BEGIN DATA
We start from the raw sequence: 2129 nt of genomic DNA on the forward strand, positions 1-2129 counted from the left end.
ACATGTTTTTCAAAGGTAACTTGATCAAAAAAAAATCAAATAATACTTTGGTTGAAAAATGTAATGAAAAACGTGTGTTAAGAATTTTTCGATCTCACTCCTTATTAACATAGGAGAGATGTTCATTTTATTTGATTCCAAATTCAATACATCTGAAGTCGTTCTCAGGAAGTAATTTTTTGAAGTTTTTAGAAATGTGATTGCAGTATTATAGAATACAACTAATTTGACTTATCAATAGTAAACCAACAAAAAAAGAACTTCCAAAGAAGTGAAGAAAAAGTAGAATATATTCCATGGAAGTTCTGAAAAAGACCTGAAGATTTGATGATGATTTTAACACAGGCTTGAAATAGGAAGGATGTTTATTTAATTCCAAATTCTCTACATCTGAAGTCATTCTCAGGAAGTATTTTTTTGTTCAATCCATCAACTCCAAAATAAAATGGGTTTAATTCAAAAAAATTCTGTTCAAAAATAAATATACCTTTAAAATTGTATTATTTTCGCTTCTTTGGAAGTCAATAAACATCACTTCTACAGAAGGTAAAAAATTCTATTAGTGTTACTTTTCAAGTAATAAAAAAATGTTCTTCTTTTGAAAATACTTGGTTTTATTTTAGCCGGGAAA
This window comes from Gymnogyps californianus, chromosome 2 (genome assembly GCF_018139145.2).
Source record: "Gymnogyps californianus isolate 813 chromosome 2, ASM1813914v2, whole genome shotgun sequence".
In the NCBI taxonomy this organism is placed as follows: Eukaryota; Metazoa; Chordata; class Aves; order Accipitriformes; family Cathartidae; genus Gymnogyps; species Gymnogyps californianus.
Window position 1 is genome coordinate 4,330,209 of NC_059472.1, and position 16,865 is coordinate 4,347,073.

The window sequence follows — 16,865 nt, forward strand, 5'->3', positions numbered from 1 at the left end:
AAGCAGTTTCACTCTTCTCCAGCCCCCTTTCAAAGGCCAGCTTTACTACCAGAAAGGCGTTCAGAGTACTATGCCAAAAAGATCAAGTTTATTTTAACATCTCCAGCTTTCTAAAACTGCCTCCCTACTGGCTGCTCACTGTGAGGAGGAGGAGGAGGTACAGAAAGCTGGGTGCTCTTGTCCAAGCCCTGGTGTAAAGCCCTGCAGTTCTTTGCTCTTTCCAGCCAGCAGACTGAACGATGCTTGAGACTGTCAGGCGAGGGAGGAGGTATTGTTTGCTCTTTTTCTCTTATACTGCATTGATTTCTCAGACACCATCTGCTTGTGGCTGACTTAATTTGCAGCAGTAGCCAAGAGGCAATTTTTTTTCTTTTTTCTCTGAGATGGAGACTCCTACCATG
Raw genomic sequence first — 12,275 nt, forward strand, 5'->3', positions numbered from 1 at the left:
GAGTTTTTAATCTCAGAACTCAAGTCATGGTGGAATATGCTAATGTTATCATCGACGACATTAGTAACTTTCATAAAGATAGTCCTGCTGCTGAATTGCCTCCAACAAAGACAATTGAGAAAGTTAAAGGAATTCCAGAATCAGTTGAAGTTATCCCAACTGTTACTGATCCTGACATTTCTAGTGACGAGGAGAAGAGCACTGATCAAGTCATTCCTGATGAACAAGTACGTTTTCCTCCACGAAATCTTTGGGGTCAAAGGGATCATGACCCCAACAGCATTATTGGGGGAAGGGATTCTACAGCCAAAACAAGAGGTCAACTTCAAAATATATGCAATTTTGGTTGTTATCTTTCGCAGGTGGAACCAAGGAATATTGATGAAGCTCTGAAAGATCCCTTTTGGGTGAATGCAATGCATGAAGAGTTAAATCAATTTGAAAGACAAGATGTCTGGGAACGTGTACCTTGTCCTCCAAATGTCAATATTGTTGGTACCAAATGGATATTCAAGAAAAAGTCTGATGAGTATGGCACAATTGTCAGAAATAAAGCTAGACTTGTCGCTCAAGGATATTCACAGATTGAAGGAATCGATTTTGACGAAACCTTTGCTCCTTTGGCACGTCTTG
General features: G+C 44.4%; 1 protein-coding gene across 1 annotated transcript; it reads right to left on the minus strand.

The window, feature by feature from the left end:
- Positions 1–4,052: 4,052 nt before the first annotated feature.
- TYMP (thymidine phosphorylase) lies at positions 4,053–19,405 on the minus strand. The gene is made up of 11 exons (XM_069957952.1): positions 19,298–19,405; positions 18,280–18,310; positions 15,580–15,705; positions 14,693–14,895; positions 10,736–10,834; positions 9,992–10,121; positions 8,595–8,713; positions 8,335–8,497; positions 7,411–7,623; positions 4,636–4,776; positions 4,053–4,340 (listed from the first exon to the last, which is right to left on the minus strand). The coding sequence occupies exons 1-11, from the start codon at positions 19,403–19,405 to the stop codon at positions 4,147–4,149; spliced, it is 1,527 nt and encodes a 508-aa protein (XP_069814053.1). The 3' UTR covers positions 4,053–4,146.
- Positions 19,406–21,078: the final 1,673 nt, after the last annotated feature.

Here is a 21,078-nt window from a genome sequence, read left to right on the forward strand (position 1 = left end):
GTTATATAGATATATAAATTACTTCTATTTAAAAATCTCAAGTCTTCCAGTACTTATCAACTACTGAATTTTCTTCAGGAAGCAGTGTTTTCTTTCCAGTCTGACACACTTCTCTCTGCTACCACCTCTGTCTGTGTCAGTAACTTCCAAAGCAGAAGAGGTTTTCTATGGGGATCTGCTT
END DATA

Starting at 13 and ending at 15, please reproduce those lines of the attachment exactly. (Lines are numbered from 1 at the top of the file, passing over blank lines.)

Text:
- Positions 1–4,052: 4,052 nt before the first annotated feature.
- TYMP (thymidine phosphorylase) lies at positions 4,053–19,405 on the minus strand. The gene is made up of 11 exons (XM_069957952.1): positions 19,298–19,405; positions 18,280–18,310; positions 15,580–15,705; positions 14,693–14,895; positions 10,736–10,834; positions 9,992–10,121; positions 8,595–8,713; positions 8,335–8,497; positions 7,411–7,623; positions 4,636–4,776; positions 4,053–4,340 (listed from the first exon to the last, which is right to left on the minus strand). The coding sequence occupies exons 1-11, from the start codon at positions 19,403–19,405 to the stop codon at positions 4,147–4,149; spliced, it is 1,527 nt and encodes a 508-aa protein (XP_069814053.1). The 3' UTR covers positions 4,053–4,146.
- Positions 19,406–21,078: the final 1,673 nt, after the last annotated feature.